Traditionally we look at food cravings and the drive to overeat as a problem, something to be fixed and overcome. What if we’ve misunderstood the message cravings are trying to send us? And what if they’re actually trying to help us?
- What our cravings are really pointing toward
- How we can begin to recognize the wisdom in cravings
- What happens as we see what food cravings have on offer for us
Transcript of this episode
Hello explorers and welcome to Q&A episode 32 of Unbroken. I’m Alexandra Amor.
Today our question has to do with the nature of symptoms and what they mean for us.
By symptoms, in this case, specifically, I want to talk about the drive to overeat or cravings for food. I just finished a recording a podcast with Rachel Singleton, which will be available on October 19, 2023. And as so often happens, when I have a guest that I’m talking to, I have insights throughout while I’m speaking to that person and see things slightly differently, from a slightly different angle. Or perhaps we could say a little deeper than I had seen them before.
Rachel is someone who struggled with physical symptoms of irritable bowel syndrome for years, and did a lot to try to resolve that and fix what she felt was wrong with her body. And in that interview, she talks about how she began to see things in a completely different way and that was ended up that ended up being what resolved her health issues.
As we were speaking, and we were talking about the loving nature of symptoms, and in this specific example, I’m going to talk about the loving nature of cravings.
This metaphor occurred to me, so I want to highlight it, and then talk about what it’s pointing toward.
If you were cooking in your kitchen, and things started to go a little awry, you might notice a bit of a smell coming. Let’s say you spilled something onto the burner that you were using in the kitchen. And that would be the first, very minor signal that something was going awry with your cooking. And then if you didn’t take care of that whatever was happening, if you didn’t notice it, innocently, the burner might start to smoke. And then after a while that smoke might cause you to cough. But you still might be, let’s say distracted or just not paying attention.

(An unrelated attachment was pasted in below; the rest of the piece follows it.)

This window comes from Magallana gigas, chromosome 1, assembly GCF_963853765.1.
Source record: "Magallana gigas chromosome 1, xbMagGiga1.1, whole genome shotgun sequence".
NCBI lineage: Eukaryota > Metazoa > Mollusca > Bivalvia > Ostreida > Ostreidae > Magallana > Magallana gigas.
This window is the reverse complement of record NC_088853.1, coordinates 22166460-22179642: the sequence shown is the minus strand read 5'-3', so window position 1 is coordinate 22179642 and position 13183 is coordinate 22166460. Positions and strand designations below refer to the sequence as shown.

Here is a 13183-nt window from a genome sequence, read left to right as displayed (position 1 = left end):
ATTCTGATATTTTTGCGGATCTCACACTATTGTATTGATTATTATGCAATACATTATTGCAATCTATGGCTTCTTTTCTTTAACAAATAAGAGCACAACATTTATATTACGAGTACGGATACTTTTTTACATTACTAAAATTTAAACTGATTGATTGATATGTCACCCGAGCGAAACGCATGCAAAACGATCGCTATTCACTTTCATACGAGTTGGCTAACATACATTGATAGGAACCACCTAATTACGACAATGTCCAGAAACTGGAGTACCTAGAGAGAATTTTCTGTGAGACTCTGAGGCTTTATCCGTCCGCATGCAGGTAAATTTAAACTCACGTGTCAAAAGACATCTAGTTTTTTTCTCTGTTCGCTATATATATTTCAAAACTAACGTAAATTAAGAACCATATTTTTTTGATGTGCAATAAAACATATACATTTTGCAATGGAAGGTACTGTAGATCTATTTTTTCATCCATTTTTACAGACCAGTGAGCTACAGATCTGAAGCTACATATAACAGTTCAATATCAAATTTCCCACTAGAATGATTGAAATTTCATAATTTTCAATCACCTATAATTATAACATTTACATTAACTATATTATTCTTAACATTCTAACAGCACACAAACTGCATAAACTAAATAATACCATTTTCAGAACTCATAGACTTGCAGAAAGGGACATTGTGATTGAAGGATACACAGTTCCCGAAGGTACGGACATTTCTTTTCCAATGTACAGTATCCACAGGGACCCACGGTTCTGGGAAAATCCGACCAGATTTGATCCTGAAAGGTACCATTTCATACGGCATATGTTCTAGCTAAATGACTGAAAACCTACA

Then what might happen, if there’s enough smoke created, the smoke alarm in your home or your apartment would start to go off. In my apartment, it’s kind of a beeping noise. That just alerts me that there’s smoke in the house. And then, metaphorically speaking, if we didn’t pay attention to that, flames might start to erupt, based on whatever’s going on on the stove and with your cooking.
As that situation grows worse than maybe the larger alarm in your, I live in a condo building, so there, there are those little red boxes that you can pull, or like a little red handle. And so someone might pull one of those. And then it’s a much more alarming sound. Pun intended. And we’ve all heard that when we’ve been in… I’m hearkening back to a school, or an office building; it’s really loud, really loud bell kind of sounds. Then the fire department shows up, and they might start spraying water around your kitchen, to try to fix the situation that’s going on in there.
So that’s the metaphor that came to me. And it points to a couple of different things when it comes to an unwanted overeating habit. And here’s what occurred to me.
The first is that when we come into this conversation with the three principles and the also known as the Inside Out understanding, and we’re exploring this paradigm of health, rather than the old paradigm that we’re used to, which was one of ill health, it can be a bit confusing. I think very often, at least looking back for me what I see is that it can be that when we’re exploring this understanding, we’re in that place where the people from the fire department are rushing around, there’s lots of noise, there’s lots of chaos, there’s water going everywhere, there’s flames that are trying to be extinguished in your kitchen.
What I mean by that is that you may have been struggling with your overeating habit for so long, and tried so many things as I did, that we’re kind of in crisis mode, essentially. It feels like a five alarm fire our overeating habit, and not least because perhaps we’ve gained a whole bunch of weight. And our physical health might be suffering, because of that, at that time. And our self-esteem has been perhaps, as mine was in the toilet for decades, and we’re feeling a lot of shame, and we’re feeling like we are broken, which of course we aren’t.